Wake Forest offense sputters for 2nd straight game in 59-3 loss to No. 3 Florida State

Wake Forest just can't get anything going on offense without receiver Michael Campanaro.

The Demon Deacons were held without a touchdown for the second straight week and threw six interceptions in a 59-3 loss to No. 3 Florida State on Saturday — their most lopsided in BB&T Field history.

"Today," coach Jim Grobe said, "was just a comedy of errors."

Wake Forest (4-6, 2-5 Atlantic Coast Conference) turned it over seven times and didn't get past the Florida State 44 until the fourth quarter.

Only a 23-yard field goal by Chad Hedlund with 9:07 left allowed the Demon Deacons to avoid their first consecutive shutouts since the 1974 team was blanked in five straight.

Campanaro, who has accounted for nearly 30 percent of Wake Forest's total offense, broke his collarbone last week in a 13-0 loss at Syracuse in which the Demon Deacons didn't advance further than the Orange 42.

Nobody expected anything to be easier against a Florida State team that's on track for a spot in the BCS title game.

But they didn't expect this self-destruction, either.

"Obviously, that's a great team," offensive guard Frank Souza said. "But on offense, we just kind of killed ourselves. A bunch of turnovers. We've got to take care of the ball better."

Florida State's six interceptions tied a school record, and the Seminoles returned turnovers for touchdowns on consecutive plays in clinching an ACC title game berth.

Nate Andrews took an interception 56 yards for a touchdown one play before Jalen Ramsey returned a fumble 23 yards for another score — keeping the yardage down but the point total way up.

The Seminoles (9-0, 7-0) claimed the inside track to a BCS title game berth with No. 2 Oregon's loss Thursday. They kept firm grasp of it by breaking the stadium record of 56 points they set in 1994.

"Everything's falling into place now," defensive end Mario Edwards Jr. said, "like (coach Jimbo Fisher) said it would."

Jameis Winston threw two touchdown passes while leading an offense that gained just 296 total yards — well off its ACC-leading average of 549.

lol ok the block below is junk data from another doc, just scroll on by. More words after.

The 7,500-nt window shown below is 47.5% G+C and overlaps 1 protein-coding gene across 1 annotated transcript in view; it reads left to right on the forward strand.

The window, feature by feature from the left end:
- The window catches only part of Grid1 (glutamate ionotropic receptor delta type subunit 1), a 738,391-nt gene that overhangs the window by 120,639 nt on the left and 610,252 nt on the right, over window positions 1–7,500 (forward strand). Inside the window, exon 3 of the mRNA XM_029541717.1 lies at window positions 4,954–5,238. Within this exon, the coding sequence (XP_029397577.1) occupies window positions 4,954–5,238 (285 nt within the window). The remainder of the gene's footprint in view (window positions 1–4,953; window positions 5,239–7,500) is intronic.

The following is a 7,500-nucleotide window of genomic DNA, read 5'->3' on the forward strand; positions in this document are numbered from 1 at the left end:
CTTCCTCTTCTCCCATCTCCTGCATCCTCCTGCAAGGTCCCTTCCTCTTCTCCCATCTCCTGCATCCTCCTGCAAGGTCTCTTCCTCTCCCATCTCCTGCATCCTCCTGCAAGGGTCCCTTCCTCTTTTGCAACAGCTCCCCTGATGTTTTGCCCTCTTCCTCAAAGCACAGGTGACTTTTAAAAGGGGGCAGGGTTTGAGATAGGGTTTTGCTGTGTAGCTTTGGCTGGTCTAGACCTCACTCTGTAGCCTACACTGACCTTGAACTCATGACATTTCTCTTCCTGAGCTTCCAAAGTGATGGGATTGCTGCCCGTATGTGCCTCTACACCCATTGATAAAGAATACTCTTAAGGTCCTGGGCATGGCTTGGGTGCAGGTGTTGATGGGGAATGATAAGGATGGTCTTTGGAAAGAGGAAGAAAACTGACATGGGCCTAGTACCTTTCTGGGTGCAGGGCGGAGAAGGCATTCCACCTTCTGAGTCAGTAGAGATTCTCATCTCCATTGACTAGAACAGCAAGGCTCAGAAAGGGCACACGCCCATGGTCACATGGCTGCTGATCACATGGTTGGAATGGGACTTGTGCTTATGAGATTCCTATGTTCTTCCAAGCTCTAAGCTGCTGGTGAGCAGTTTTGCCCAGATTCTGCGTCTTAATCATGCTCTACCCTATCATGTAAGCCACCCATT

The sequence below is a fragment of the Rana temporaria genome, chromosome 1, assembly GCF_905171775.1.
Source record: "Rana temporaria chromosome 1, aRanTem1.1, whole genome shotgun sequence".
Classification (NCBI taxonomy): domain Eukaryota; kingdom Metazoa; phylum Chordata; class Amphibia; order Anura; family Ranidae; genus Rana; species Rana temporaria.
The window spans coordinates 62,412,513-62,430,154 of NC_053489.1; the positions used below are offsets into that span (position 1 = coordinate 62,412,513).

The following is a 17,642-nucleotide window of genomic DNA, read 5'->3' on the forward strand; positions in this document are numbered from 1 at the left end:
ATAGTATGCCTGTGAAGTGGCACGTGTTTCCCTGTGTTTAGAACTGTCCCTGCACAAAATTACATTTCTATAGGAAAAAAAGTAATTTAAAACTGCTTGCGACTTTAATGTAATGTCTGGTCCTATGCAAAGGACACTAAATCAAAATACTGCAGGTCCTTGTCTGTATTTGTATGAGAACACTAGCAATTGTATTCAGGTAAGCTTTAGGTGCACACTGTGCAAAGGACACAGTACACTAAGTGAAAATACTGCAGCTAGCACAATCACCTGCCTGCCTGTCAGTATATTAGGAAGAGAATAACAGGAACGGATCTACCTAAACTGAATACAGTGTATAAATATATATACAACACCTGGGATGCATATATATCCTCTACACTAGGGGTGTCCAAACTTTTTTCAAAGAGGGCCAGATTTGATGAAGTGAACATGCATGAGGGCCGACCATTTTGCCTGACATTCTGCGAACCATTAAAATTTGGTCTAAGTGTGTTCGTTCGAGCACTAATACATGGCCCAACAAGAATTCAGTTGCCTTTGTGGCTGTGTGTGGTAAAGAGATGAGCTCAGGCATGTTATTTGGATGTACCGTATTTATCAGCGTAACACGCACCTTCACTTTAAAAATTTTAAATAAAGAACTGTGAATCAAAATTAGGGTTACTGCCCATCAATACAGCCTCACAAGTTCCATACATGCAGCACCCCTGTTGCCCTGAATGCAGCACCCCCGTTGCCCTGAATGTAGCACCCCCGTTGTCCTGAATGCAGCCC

Fisher said the offense "on the day did not play as well," but that was largely because the defense and special teams put up the points and regularly gave the Seminoles short fields.

Florida State held Wake Forest (4-6, 2-5) to 166 total yards and turned those turnovers into five TDs and a field goal.

Winston was 17 of 28 for 159 yards in two-plus quarters with an 18-yard TD to Kelvin Benjamin and a 2-yarder to Chad Abram that made it 42-0 at halftime.

James Wilder Jr. and Devonta Freeman had early scoring runs 50 seconds apart. The Seminoles, 35-point favorites, scored their first three touchdowns in a 5:05 span of the first quarter.

Wake Forest's first two quarterbacks, Tanner Price and Tyler Cameron, combined for six completions and 66 yards passing.

Price threw three interceptions on four attempts before he was pulled. The first two were returned into the red zone and Andrews took the third back for a score.

After Florida State went 80 yards in 13 plays on its first drive — capped by Wilder's 5-yard touchdown run that made it 7-0 — the Seminoles ran only four offensive plays while stretching their lead to 35-0.

The Demon Deacons helped them out by giving them short fields with turnovers on four consecutive possessions.

"We were down 35-0, maybe, and I don't think the defense had hardly been on the field," Grobe said.

That included a remarkable effort by Edwards, who somehow pulled in the second interception of Price while being bear-hugged by Wake Forest offensive tackle Josh T. Harris.

Winston found Benjamin over the middle for a touchdown two plays later, and the defensive scores came quickly after that. Andrews took Price's airmailed throw for a pick-six, and on the Demon Deacons' next snap, Josh Harris fumbled and Ramsey added his scoop-and-score.

"We start stopping the offense and turning the ball over, it gives you momentum and it kills their momentum and makes them not want to play anymore," Edwards said.


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